The Common Touch
- Hanson: A Biography by Alex Brummer and Roger Cowe
Fourth Estate, 336 pp, £20.00, September 1994, ISBN 1 85702 189 4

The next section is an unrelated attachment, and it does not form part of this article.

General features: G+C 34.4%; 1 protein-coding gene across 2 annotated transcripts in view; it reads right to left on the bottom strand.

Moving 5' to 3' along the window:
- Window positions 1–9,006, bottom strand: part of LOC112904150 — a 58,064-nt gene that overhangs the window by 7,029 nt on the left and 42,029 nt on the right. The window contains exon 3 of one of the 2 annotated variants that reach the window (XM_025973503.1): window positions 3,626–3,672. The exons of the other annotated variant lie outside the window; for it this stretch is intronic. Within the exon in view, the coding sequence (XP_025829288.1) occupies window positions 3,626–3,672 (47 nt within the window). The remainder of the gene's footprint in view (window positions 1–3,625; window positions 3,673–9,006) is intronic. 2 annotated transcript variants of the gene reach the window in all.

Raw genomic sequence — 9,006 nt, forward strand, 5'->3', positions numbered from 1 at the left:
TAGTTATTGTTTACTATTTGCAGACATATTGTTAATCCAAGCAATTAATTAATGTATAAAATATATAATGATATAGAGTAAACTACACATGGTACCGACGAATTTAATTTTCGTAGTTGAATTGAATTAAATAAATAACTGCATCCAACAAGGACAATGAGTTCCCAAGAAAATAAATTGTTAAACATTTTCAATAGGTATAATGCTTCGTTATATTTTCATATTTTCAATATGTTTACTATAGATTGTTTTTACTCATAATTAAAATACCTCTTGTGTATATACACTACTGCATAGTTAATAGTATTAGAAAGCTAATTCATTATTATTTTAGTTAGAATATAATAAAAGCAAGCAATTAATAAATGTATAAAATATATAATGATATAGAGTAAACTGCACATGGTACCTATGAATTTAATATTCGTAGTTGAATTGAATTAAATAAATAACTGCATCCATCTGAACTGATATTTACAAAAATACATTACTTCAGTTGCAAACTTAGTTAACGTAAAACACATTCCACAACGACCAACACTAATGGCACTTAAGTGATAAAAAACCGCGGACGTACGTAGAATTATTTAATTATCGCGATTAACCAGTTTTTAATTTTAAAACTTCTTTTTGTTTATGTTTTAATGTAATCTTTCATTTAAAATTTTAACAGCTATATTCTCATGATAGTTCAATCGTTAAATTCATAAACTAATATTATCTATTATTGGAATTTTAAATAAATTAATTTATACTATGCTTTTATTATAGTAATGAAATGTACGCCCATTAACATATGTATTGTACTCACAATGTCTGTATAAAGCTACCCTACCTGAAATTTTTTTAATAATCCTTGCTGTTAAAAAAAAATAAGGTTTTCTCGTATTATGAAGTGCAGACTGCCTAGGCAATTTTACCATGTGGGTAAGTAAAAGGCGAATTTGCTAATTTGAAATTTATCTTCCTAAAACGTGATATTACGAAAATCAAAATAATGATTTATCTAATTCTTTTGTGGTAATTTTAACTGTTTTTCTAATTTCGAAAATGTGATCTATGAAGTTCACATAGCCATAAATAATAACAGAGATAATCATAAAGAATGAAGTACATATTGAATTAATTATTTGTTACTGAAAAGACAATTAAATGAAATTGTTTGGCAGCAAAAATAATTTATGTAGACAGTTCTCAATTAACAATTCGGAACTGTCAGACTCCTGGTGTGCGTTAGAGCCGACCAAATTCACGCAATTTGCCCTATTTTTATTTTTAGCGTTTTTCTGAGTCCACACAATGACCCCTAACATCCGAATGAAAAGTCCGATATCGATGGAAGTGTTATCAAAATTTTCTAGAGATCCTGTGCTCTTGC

This is a story of a hero. The Times described him as the ‘first and the finest’ of all the heroes of the Golden Age of Thatcherism. Margaret Thatcher had a penchant for ‘swashbuckling’ entrepreneurs, especially ones with Northern accents. When she first met James Hanson, his gentle Yorkshire lilt fascinated her almost as much as his millions. She assumed, as Harold Wilson had several years previously, that Hanson was typical of the self-made man, the hard-working puritan who started at the bottom and worked twenty hours a day until he achieved fame and fortune. Like Wilson, Hanson came from Milnsbridge, Huddersfield, but his origins were not quite as humble as his accent might suggest. ‘The same entrepreneurial spirit that led Mary Hanson to expand her transport business in 1846 – when she began to haul wool and other goods across the Pennines to Manchester on packhorses – pulsed through the veins of her great-grandsons,’ Alex Brummer and Roger Cowe write without a trace of irony.
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